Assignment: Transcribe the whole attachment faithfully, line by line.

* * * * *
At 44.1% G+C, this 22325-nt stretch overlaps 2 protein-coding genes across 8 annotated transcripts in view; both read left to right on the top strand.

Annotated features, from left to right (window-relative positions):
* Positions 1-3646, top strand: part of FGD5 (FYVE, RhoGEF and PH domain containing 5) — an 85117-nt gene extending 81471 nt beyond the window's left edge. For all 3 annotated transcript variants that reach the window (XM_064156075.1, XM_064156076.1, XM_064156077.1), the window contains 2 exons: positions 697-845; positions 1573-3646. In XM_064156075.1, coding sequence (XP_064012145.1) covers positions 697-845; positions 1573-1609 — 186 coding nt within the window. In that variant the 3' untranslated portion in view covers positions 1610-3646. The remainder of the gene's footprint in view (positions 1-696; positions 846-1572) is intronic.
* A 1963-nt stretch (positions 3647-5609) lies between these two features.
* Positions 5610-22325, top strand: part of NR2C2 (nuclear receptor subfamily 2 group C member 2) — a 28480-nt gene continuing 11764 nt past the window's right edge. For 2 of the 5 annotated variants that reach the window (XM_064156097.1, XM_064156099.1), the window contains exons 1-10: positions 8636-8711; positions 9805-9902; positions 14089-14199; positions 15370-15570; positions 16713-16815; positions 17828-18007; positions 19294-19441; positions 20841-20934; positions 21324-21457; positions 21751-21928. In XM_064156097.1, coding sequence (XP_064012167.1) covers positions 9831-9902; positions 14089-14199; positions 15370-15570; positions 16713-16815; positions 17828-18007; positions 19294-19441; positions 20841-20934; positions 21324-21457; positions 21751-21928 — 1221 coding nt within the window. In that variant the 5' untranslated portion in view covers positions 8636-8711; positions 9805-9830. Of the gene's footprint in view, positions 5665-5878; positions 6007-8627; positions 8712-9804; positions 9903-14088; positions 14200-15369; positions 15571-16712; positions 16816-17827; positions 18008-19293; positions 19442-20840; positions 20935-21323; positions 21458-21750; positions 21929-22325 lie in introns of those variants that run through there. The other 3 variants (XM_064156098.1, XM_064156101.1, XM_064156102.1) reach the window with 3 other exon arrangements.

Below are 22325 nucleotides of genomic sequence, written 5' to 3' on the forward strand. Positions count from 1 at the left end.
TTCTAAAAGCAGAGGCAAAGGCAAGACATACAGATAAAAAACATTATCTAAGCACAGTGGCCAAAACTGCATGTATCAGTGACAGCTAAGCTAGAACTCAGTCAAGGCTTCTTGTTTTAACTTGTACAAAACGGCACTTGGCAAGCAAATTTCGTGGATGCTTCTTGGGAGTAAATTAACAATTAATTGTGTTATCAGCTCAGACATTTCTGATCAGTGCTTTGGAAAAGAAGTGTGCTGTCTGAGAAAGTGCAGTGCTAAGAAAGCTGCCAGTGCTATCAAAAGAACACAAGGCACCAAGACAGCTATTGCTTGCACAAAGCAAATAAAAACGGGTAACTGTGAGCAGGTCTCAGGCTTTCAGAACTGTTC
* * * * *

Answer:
At 44.1% G+C, this 22325-nt stretch overlaps 2 protein-coding genes across 8 annotated transcripts in view; both read left to right on the top strand.

Annotated features, from left to right (window-relative positions):
* Positions 1-3646, top strand: part of FGD5 (FYVE, RhoGEF and PH domain containing 5) — an 85117-nt gene extending 81471 nt beyond the window's left edge. For all 3 annotated transcript variants that reach the window (XM_064156075.1, XM_064156076.1, XM_064156077.1), the window contains 2 exons: positions 697-845; positions 1573-3646. In XM_064156075.1, coding sequence (XP_064012145.1) covers positions 697-845; positions 1573-1609 — 186 coding nt within the window. In that variant the 3' untranslated portion in view covers positions 1610-3646. The remainder of the gene's footprint in view (positions 1-696; positions 846-1572) is intronic.
* A 1963-nt stretch (positions 3647-5609) lies between these two features.
* Positions 5610-22325, top strand: part of NR2C2 (nuclear receptor subfamily 2 group C member 2) — a 28480-nt gene continuing 11764 nt past the window's right edge. For 2 of the 5 annotated variants that reach the window (XM_064156097.1, XM_064156099.1), the window contains exons 1-10: positions 8636-8711; positions 9805-9902; positions 14089-14199; positions 15370-15570; positions 16713-16815; positions 17828-18007; positions 19294-19441; positions 20841-20934; positions 21324-21457; positions 21751-21928. In XM_064156097.1, coding sequence (XP_064012167.1) covers positions 9831-9902; positions 14089-14199; positions 15370-15570; positions 16713-16815; positions 17828-18007; positions 19294-19441; positions 20841-20934; positions 21324-21457; positions 21751-21928 — 1221 coding nt within the window. In that variant the 5' untranslated portion in view covers positions 8636-8711; positions 9805-9830. Of the gene's footprint in view, positions 5665-5878; positions 6007-8627; positions 8712-9804; positions 9903-14088; positions 14200-15369; positions 15571-16712; positions 16816-17827; positions 18008-19293; positions 19442-20840; positions 20935-21323; positions 21458-21750; positions 21929-22325 lie in introns of those variants that run through there. The other 3 variants (XM_064156098.1, XM_064156101.1, XM_064156102.1) reach the window with 3 other exon arrangements.

Below are 22325 nucleotides of genomic sequence, written 5' to 3' on the forward strand. Positions count from 1 at the left end.
TTCTAAAAGCAGAGGCAAAGGCAAGACATACAGATAAAAAACATTATCTAAGCACAGTGGCCAAAACTGCATGTATCAGTGACAGCTAAGCTAGAACTCAGTCAAGGCTTCTTGTTTTAACTTGTACAAAACGGCACTTGGCAAGCAAATTTCGTGGATGCTTCTTGGGAGTAAATTAACAATTAATTGTGTTATCAGCTCAGACATTTCTGATCAGTGCTTTGGAAAAGAAGTGTGCTGTCTGAGAAAGTGCAGTGCTAAGAAAGCTGCCAGTGCTATCAAAAGAACACAAGGCACCAAGACAGCTATTGCTTGCACAAAGCAAATAAAAACGGGTAACTGTGAGCAGGTCTCAGGCTTTCAGAACTGTTC